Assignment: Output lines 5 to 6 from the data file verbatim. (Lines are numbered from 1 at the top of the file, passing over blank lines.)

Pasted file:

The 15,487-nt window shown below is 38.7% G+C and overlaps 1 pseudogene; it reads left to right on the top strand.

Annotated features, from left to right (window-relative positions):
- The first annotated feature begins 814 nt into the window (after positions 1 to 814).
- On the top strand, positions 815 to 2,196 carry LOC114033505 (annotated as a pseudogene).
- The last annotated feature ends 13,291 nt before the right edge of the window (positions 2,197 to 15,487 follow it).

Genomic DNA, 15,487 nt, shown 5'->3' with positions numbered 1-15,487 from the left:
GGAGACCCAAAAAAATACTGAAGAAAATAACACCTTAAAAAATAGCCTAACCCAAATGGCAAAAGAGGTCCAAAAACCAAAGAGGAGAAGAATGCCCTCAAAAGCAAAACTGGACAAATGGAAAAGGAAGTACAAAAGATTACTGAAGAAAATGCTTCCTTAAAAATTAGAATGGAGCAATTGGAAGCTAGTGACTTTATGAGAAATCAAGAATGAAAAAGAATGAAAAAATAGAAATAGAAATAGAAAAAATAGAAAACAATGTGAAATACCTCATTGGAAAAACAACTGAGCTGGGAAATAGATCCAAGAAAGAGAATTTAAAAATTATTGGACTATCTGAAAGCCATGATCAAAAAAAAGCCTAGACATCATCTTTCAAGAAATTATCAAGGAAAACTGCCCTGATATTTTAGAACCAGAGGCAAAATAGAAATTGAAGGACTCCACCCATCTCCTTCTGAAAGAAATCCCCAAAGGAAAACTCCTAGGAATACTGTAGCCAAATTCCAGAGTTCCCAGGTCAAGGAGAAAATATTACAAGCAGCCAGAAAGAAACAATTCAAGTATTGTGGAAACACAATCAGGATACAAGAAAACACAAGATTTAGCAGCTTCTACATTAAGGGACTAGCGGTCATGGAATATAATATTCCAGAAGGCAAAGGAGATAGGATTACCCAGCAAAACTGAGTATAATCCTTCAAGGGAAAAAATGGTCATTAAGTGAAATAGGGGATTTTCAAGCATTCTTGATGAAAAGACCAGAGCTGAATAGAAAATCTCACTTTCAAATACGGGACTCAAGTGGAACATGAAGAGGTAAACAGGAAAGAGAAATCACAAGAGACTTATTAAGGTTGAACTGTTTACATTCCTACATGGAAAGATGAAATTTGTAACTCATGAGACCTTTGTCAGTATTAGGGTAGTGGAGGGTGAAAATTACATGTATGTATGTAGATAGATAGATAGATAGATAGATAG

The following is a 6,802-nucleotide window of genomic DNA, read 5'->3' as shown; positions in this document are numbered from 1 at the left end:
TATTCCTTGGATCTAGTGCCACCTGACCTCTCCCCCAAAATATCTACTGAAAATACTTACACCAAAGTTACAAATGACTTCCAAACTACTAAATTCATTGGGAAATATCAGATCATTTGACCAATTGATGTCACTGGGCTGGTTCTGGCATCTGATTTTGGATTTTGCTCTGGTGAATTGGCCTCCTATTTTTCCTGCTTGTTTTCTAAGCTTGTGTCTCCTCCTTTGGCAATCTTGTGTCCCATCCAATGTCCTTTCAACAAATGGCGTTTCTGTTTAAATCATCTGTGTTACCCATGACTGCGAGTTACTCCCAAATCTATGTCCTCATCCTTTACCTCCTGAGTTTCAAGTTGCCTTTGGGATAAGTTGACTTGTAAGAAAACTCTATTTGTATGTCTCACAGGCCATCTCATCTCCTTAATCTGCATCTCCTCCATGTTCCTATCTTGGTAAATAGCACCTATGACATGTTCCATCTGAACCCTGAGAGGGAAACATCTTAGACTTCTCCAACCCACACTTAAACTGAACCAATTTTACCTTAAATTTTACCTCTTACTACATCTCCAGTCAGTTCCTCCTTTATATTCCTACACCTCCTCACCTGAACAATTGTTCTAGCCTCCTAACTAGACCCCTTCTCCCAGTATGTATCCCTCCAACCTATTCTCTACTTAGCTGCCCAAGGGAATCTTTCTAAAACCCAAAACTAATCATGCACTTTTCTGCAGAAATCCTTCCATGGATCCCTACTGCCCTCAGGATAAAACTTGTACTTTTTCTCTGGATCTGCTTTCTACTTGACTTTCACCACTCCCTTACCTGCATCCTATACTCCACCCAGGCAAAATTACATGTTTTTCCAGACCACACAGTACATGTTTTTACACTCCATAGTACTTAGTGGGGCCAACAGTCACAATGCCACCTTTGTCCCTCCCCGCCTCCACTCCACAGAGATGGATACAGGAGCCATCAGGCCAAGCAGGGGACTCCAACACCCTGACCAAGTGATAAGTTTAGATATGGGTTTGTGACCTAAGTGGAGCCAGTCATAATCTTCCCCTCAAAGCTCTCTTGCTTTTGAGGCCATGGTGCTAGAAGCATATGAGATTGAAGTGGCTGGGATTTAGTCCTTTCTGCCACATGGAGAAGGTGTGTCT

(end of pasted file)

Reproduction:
- The last annotated feature ends 13,291 nt before the right edge of the window (positions 2,197 to 15,487 follow it).

Genomic DNA, 15,487 nt, shown 5'->3' with positions numbered 1-15,487 from the left: